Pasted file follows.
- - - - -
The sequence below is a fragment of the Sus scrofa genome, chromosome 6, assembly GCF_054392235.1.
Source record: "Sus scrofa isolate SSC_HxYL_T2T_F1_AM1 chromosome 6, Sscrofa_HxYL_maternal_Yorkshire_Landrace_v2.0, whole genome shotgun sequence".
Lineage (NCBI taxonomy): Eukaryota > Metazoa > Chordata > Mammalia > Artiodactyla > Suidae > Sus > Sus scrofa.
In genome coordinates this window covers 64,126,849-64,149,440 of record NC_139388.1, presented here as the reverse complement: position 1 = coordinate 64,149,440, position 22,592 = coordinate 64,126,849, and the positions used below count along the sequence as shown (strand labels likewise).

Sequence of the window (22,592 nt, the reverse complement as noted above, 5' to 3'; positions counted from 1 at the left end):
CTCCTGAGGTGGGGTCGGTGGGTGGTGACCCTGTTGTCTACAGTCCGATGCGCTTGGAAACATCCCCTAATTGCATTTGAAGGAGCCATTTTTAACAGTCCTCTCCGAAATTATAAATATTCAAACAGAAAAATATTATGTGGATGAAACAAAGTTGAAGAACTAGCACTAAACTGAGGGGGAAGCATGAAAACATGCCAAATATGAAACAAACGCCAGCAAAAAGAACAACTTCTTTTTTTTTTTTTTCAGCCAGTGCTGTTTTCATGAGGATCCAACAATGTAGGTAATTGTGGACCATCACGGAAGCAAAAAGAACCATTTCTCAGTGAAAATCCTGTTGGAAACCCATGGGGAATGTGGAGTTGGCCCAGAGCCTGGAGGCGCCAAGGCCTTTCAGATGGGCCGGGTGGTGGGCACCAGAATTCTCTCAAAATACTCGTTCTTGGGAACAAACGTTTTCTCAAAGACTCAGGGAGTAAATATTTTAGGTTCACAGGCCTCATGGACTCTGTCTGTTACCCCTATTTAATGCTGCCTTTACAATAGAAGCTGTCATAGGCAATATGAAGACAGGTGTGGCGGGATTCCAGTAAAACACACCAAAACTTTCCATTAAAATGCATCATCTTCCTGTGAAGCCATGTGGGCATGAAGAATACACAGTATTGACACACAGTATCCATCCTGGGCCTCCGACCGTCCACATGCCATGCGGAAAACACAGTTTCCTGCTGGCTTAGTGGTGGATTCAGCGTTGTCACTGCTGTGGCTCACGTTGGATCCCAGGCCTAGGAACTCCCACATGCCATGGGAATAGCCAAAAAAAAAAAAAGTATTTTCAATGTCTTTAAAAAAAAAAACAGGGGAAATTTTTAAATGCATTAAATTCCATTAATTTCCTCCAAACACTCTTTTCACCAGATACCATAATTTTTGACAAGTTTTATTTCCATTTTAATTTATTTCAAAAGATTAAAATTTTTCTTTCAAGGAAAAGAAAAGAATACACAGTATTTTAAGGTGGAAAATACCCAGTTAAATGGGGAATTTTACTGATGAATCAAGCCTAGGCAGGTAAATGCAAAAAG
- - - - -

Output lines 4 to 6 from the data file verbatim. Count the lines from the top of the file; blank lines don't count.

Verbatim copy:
In genome coordinates this window covers 64,126,849-64,149,440 of record NC_139388.1, presented here as the reverse complement: position 1 = coordinate 64,149,440, position 22,592 = coordinate 64,126,849, and the positions used below count along the sequence as shown (strand labels likewise).

Sequence of the window (22,592 nt, the reverse complement as noted above, 5' to 3'; positions counted from 1 at the left end):
CTCCTGAGGTGGGGTCGGTGGGTGGTGACCCTGTTGTCTACAGTCCGATGCGCTTGGAAACATCCCCTAATTGCATTTGAAGGAGCCATTTTTAACAGTCCTCTCCGAAATTATAAATATTCAAACAGAAAAATATTATGTGGATGAAACAAAGTTGAAGAACTAGCACTAAACTGAGGGGGAAGCATGAAAACATGCCAAATATGAAACAAACGCCAGCAAAAAGAACAACTTCTTTTTTTTTTTTTTCAGCCAGTGCTGTTTTCATGAGGATCCAACAATGTAGGTAATTGTGGACCATCACGGAAGCAAAAAGAACCATTTCTCAGTGAAAATCCTGTTGGAAACCCATGGGGAATGTGGAGTTGGCCCAGAGCCTGGAGGCGCCAAGGCCTTTCAGATGGGCCGGGTGGTGGGCACCAGAATTCTCTCAAAATACTCGTTCTTGGGAACAAACGTTTTCTCAAAGACTCAGGGAGTAAATATTTTAGGTTCACAGGCCTCATGGACTCTGTCTGTTACCCCTATTTAATGCTGCCTTTACAATAGAAGCTGTCATAGGCAATATGAAGACAGGTGTGGCGGGATTCCAGTAAAACACACCAAAACTTTCCATTAAAATGCATCATCTTCCTGTGAAGCCATGTGGGCATGAAGAATACACAGTATTGACACACAGTATCCATCCTGGGCCTCCGACCGTCCACATGCCATGCGGAAAACACAGTTTCCTGCTGGCTTAGTGGTGGATTCAGCGTTGTCACTGCTGTGGCTCACGTTGGATCCCAGGCCTAGGAACTCCCACATGCCATGGGAATAGCCAAAAAAAAAAAAAGTATTTTCAATGTCTTTAAAAAAAAAAACAGGGGAAATTTTTAAATGCATTAAATTCCATTAATTTCCTCCAAACACTCTTTTCACCAGATACCATAATTTTTGACAAGTTTTATTTCCATTTTAATTTATTTCAAAAGATTAAAATTTTTCTTTCAAGGAAAAGAAAAGAATACACAGTATTTTAAGGTGGAAAATACCCAGTTAAATGGGGAATTTTACTGATGAATCAAGCCTAGGCAGGTAAATGCAAAAAG